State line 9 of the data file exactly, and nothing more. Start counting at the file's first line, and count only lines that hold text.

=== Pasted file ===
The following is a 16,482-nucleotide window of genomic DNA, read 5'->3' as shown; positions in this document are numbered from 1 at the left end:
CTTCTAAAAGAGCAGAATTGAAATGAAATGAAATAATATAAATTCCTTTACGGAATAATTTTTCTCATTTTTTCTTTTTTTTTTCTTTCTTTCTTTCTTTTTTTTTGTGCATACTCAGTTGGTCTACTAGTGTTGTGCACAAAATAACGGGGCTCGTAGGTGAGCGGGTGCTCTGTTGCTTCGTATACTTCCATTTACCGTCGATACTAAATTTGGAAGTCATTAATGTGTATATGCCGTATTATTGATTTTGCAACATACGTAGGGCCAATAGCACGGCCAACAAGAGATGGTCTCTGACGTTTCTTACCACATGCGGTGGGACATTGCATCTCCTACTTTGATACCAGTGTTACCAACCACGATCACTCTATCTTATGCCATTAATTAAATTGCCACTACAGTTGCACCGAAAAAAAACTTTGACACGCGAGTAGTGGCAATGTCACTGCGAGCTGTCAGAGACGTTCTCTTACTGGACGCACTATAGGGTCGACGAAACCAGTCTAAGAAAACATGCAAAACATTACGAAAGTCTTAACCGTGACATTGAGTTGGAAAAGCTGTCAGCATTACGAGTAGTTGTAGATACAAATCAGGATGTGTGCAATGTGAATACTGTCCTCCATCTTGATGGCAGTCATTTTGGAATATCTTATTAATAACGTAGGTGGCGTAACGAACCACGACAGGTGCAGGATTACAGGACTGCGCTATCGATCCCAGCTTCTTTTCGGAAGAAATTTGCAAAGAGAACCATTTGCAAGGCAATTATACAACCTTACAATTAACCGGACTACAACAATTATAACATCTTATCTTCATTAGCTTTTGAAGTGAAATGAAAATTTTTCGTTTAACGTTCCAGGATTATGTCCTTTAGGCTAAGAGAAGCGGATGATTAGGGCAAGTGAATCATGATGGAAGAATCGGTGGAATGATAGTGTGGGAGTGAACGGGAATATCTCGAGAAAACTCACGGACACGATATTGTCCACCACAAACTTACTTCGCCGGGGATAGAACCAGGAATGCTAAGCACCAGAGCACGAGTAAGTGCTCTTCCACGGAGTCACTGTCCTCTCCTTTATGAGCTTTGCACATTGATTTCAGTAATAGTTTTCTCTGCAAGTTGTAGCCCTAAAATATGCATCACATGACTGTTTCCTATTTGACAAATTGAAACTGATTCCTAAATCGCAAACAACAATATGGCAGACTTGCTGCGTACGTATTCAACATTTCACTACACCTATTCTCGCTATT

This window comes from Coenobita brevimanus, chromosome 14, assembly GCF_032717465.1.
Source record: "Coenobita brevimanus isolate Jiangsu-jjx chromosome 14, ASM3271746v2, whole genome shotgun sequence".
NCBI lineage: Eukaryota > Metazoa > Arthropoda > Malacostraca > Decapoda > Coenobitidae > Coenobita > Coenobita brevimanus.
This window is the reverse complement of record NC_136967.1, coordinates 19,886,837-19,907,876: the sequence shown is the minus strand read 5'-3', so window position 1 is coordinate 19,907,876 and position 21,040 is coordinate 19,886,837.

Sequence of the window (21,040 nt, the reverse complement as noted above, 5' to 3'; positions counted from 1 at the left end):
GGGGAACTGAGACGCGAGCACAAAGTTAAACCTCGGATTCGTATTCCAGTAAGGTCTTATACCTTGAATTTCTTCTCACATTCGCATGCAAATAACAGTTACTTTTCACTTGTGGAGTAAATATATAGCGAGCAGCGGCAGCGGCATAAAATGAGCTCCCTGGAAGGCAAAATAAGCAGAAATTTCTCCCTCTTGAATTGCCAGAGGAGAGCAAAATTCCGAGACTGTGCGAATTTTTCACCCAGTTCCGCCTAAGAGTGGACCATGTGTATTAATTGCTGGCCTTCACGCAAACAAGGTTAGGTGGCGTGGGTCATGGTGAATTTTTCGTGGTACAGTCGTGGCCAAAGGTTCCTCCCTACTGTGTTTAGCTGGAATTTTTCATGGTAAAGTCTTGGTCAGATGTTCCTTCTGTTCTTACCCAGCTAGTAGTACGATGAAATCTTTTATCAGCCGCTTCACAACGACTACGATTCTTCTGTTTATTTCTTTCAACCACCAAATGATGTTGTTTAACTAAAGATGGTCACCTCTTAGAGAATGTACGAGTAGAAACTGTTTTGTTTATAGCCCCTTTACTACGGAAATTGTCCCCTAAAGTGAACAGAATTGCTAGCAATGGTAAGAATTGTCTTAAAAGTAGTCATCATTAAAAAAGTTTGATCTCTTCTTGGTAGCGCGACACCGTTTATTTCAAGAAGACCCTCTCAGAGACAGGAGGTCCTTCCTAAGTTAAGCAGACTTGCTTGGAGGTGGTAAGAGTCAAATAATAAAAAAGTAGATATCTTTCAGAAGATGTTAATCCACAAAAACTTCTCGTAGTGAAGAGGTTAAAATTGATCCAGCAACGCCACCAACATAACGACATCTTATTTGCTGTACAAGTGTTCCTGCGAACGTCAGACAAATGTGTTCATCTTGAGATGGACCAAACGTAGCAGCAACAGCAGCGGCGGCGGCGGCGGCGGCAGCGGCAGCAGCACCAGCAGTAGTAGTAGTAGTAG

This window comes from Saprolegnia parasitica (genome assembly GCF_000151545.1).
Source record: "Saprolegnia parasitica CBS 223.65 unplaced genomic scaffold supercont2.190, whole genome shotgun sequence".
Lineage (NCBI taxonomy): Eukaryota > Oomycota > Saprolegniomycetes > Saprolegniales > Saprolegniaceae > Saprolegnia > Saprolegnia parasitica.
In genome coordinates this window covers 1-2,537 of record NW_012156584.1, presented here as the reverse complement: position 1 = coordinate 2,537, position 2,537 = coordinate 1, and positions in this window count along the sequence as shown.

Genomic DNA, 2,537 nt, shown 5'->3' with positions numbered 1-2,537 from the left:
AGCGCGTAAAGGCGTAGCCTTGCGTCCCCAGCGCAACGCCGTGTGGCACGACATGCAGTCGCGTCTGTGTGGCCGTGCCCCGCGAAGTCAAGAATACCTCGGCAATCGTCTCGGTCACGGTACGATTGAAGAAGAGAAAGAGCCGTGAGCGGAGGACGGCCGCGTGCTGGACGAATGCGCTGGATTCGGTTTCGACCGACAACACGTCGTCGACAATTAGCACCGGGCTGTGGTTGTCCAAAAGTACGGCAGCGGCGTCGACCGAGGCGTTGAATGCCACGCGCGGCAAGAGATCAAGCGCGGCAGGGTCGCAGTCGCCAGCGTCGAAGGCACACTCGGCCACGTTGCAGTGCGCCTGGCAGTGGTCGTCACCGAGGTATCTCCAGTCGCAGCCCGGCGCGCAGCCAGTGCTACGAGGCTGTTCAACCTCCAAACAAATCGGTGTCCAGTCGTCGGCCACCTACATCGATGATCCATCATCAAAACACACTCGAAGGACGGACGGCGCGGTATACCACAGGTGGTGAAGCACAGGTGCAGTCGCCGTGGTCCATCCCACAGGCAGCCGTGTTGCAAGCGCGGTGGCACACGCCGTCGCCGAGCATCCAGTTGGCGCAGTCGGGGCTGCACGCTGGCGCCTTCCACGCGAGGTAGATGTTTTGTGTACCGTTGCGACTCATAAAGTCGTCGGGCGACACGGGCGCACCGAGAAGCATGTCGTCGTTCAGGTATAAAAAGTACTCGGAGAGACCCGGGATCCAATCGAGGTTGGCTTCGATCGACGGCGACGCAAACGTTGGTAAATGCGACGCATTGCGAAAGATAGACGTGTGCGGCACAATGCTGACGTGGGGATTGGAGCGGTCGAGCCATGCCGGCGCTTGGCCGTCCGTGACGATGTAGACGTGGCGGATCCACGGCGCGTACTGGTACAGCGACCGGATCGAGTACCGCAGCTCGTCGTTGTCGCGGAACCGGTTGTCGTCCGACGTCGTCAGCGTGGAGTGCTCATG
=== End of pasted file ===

This window comes from Saprolegnia parasitica (genome assembly GCF_000151545.1).